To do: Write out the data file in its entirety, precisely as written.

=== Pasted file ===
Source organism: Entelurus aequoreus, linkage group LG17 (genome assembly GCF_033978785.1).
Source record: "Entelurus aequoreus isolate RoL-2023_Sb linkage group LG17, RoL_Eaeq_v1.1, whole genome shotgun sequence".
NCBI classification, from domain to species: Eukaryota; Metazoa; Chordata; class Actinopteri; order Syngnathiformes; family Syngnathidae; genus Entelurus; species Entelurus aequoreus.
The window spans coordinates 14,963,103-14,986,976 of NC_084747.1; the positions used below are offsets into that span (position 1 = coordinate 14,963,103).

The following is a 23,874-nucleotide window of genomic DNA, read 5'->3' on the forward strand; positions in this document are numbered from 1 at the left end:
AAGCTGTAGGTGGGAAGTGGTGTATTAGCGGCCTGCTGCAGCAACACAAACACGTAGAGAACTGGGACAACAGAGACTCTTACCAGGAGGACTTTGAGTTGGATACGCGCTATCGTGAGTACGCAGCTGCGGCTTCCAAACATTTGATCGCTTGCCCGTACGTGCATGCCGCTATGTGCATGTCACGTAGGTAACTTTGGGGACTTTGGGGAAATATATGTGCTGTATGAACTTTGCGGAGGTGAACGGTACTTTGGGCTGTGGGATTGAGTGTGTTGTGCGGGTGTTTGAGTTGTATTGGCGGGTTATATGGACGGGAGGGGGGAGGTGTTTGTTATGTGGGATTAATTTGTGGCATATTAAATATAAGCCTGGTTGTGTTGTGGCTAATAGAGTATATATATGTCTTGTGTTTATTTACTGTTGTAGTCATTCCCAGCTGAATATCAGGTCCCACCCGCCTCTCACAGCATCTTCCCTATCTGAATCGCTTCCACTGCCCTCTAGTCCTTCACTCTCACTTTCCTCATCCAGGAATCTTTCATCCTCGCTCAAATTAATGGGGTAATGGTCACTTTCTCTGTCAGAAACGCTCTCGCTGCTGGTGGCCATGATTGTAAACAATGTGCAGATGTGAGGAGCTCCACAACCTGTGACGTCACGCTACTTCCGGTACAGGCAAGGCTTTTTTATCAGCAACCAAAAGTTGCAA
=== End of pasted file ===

Source organism: Entelurus aequoreus, linkage group LG17 (genome assembly GCF_033978785.1).
Source record: "Entelurus aequoreus isolate RoL-2023_Sb linkage group LG17, RoL_Eaeq_v1.1, whole genome shotgun sequence".
NCBI classification, from domain to species: Eukaryota; Metazoa; Chordata; class Actinopteri; order Syngnathiformes; family Syngnathidae; genus Entelurus; species Entelurus aequoreus.
The window spans coordinates 14,963,103-14,986,976 of NC_084747.1; the positions used below are offsets into that span (position 1 = coordinate 14,963,103).

The following is a 23,874-nucleotide window of genomic DNA, read 5'->3' on the forward strand; positions in this document are numbered from 1 at the left end:
AAGCTGTAGGTGGGAAGTGGTGTATTAGCGGCCTGCTGCAGCAACACAAACACGTAGAGAACTGGGACAACAGAGACTCTTACCAGGAGGACTTTGAGTTGGATACGCGCTATCGTGAGTACGCAGCTGCGGCTTCCAAACATTTGATCGCTTGCCCGTACGTGCATGCCGCTATGTGCATGTCACGTAGGTAACTTTGGGGACTTTGGGGAAATATATGTGCTGTATGAACTTTGCGGAGGTGAACGGTACTTTGGGCTGTGGGATTGAGTGTGTTGTGCGGGTGTTTGAGTTGTATTGGCGGGTTATATGGACGGGAGGGGGGAGGTGTTTGTTATGTGGGATTAATTTGTGGCATATTAAATATAAGCCTGGTTGTGTTGTGGCTAATAGAGTATATATATGTCTTGTGTTTATTTACTGTTGTAGTCATTCCCAGCTGAATATCAGGTCCCACCCGCCTCTCACAGCATCTTCCCTATCTGAATCGCTTCCACTGCCCTCTAGTCCTTCACTCTCACTTTCCTCATCCAGGAATCTTTCATCCTCGCTCAAATTAATGGGGTAATGGTCACTTTCTCTGTCAGAAACGCTCTCGCTGCTGGTGGCCATGATTGTAAACAATGTGCAGATGTGAGGAGCTCCACAACCTGTGACGTCACGCTACTTCCGGTACAGGCAAGGCTTTTTTATCAGCAACCAAAAGTTGCAA